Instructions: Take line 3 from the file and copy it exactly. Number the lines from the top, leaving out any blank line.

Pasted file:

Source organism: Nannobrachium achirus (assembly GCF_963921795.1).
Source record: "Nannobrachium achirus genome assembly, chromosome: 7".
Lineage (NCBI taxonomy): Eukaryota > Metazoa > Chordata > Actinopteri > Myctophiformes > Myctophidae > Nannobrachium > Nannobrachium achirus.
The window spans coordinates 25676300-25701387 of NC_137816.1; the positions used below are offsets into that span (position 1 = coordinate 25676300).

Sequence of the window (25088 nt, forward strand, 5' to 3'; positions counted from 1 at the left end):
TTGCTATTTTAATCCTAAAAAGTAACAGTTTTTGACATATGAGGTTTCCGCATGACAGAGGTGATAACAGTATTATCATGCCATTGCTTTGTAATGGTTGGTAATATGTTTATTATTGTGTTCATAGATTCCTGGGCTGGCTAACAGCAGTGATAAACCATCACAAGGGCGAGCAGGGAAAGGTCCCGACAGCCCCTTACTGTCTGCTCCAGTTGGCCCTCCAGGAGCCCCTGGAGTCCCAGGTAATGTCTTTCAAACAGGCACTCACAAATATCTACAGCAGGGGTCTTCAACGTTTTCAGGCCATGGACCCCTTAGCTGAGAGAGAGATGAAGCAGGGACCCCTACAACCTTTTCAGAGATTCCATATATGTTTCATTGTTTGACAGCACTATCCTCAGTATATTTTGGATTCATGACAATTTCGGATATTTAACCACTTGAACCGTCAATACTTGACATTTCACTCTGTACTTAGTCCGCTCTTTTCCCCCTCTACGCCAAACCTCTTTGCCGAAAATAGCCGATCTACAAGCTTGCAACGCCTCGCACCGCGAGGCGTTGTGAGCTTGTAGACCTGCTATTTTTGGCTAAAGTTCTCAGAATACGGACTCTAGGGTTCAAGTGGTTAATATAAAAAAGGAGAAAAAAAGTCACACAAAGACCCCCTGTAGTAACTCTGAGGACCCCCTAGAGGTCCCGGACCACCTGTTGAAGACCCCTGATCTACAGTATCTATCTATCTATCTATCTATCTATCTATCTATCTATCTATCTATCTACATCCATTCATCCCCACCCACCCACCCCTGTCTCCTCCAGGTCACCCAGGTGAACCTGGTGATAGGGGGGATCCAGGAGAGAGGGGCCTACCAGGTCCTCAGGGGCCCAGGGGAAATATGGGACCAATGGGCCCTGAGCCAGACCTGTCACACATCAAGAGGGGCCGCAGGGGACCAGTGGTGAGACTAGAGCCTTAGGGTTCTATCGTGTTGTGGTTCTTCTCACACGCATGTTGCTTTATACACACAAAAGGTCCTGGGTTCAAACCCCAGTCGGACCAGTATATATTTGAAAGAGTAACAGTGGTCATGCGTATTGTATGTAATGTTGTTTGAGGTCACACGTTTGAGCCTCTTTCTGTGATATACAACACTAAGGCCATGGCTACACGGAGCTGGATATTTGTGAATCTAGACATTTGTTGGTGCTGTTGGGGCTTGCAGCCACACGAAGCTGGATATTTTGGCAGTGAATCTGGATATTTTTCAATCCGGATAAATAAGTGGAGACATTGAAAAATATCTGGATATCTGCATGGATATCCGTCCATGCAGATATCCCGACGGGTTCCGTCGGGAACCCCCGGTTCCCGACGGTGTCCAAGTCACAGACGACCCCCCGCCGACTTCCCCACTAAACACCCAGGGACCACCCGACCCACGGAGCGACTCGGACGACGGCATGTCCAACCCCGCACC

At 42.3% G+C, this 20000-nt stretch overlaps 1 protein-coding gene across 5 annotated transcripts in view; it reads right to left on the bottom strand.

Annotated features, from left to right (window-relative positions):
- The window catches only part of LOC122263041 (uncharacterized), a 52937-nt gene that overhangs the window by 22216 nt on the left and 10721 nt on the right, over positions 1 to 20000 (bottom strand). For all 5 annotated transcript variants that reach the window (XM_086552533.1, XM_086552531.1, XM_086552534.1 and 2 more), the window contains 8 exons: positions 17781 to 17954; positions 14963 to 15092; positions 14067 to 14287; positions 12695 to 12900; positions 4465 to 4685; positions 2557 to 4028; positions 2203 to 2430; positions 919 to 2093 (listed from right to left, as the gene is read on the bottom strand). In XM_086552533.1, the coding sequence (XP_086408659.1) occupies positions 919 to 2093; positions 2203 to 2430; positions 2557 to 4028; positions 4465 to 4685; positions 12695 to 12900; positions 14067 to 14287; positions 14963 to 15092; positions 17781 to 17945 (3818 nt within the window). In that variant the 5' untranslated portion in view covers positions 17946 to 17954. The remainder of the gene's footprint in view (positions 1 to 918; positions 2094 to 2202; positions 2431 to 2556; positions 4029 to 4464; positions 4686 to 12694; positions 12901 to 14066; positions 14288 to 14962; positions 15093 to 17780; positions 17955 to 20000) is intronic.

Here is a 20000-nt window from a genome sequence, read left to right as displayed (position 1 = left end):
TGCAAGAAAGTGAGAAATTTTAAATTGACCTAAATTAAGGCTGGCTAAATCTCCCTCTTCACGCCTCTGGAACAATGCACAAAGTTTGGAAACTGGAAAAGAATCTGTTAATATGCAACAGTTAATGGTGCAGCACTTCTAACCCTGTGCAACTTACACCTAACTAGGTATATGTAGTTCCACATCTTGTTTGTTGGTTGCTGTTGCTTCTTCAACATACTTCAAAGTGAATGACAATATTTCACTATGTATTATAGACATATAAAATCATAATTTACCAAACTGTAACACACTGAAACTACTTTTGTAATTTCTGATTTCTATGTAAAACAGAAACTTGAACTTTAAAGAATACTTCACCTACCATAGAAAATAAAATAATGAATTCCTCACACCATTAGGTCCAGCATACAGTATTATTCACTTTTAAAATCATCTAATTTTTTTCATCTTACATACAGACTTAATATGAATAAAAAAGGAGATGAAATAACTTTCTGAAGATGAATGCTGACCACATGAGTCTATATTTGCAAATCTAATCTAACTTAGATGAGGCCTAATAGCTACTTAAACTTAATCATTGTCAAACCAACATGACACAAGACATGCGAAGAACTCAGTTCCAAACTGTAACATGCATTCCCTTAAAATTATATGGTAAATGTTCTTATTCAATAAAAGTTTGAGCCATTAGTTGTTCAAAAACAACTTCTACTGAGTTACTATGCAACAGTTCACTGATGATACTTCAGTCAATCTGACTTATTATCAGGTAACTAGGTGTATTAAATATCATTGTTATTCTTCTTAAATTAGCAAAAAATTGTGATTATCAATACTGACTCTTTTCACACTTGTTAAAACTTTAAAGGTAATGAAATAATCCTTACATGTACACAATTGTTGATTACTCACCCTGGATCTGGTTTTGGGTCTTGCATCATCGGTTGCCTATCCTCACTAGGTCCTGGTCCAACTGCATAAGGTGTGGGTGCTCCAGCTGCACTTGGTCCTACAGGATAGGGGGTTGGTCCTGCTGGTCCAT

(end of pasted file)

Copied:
Lineage (NCBI taxonomy): Eukaryota > Metazoa > Chordata > Actinopteri > Myctophiformes > Myctophidae > Nannobrachium > Nannobrachium achirus.